Floridan Aquifer Collaborative Engagement for Sustainability (FACETS) - Field trial data from University of Georgia Stripling Irrigation Research Park (SIRP)

          Data are presented to evaluate different irrigation and fertilization treatments (corn and cotton have three nitrogen fertilization and three irrigation treatments, peanut has nine irrigation treatments and no N fertilizer treatment) at the University of Georgia’s Stripling Irrigation Research Park (SIRP) located near Camilla, Georgia in a 4 ha research field.

          Legacy Phosphorus and Potassium Correlation Experiments: Qulin, Missouri

            Correlation experiments for P and K were conducted from 1968-1973 at a research farm in Qulin, Missouri to better define the relationships between soil tests, crop yields, and fertilizer treatments. Three crop rotations each were conducted for P and K trials (ranges C, D, E, F, G, and H), and included corn, soybean, wheat, cotton, and sorghum.

            LTAR Phosphorus Budget Summary

              Surface agronomic P budgets for 61 cropping systems using field-scale P flux data across 24 research sites in the United States and Canada. Data are representative of P inputs and outputs associated with the production of each crop in a respective rotation year, ranging from 1 to 10 rotation years. This dataset provides a comparison of field-scale soil surface P fluxes and phosphorus budgets across sites and cropping systems.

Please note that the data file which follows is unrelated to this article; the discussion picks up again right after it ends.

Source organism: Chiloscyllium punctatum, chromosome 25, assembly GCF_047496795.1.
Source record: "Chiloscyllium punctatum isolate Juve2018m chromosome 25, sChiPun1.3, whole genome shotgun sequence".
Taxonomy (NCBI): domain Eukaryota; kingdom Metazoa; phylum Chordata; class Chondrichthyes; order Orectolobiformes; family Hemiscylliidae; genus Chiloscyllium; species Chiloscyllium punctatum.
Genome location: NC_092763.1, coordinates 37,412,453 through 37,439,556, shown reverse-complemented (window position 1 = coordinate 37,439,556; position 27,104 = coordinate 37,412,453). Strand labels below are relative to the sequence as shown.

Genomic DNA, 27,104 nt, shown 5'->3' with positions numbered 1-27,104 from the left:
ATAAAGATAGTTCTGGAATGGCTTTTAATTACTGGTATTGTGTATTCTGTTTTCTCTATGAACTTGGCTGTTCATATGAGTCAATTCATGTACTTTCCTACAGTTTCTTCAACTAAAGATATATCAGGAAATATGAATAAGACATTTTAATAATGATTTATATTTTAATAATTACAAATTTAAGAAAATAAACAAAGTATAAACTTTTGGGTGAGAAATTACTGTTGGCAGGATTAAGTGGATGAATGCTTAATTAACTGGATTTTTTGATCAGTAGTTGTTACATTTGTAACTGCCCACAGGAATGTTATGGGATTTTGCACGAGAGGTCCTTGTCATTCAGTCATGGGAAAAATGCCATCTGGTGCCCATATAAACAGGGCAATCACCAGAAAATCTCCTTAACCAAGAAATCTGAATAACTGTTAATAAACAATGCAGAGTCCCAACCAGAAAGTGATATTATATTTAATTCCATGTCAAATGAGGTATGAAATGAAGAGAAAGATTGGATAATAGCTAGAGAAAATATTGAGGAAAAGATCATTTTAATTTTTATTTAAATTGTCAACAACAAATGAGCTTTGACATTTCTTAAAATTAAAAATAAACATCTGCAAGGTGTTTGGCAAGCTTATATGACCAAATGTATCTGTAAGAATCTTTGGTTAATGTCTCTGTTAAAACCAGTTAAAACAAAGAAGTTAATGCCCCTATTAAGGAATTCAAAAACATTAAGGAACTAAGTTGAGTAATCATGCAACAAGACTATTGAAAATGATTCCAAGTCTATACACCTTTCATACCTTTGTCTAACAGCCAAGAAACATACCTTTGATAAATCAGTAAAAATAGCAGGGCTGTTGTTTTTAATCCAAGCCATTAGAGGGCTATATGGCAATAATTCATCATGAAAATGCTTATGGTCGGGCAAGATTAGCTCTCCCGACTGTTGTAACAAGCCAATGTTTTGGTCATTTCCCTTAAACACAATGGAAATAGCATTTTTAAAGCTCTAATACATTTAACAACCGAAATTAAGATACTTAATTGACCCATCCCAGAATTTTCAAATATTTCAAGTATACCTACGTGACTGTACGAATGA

NWISRL South Farm Study for Greenhouse gas Reduction through Agricultural Carbon Enhancement network in Kimberly, Idaho

                NWISRL South Farm Study for Greenhouse gas Reduction through Agricultural Carbon Enhancement network in Kimberly, Idaho We report N2O emissions along with CO2 and CH4 from a silage corn (2013)–barley (2014)–alfalfa (2015) rotation under conventional tillage and sprinkler irrigation. The main study objectives were to evaluate the effectiveness of an enhanced-efficiency fertilizer (SuperU; stabilized granular urea with urease and nitrification inhibitors) to reduce N2O emissions when compared to granular urea, and determine GHG emissions from fall-applied dairy manure or composted dairy manure and spring-applied dairy manure.

                Farming Systems Study for Greenhouse gas Reduction through Agricultural Carbon Enhancement network in Morris, Minnesota

                  Tillage is decreasing globally due to recognized benefits of fuel savings and improved soil health in the absence of disturbance. However, a perceived inability to control weeds effectively and economically hinders no-till adoption in organic production systems in the Upper Midwest, USA. A strip-tillage (ST) strategy was explored as an intermediate approach to reducing fuel use and soil disturbance, and still controlling weeds. An 8-year comparison was made between two tillage approaches, one primarily using ST the other using a combination of conventional plow, disk and chisel tillage [conventional tillage (CT)].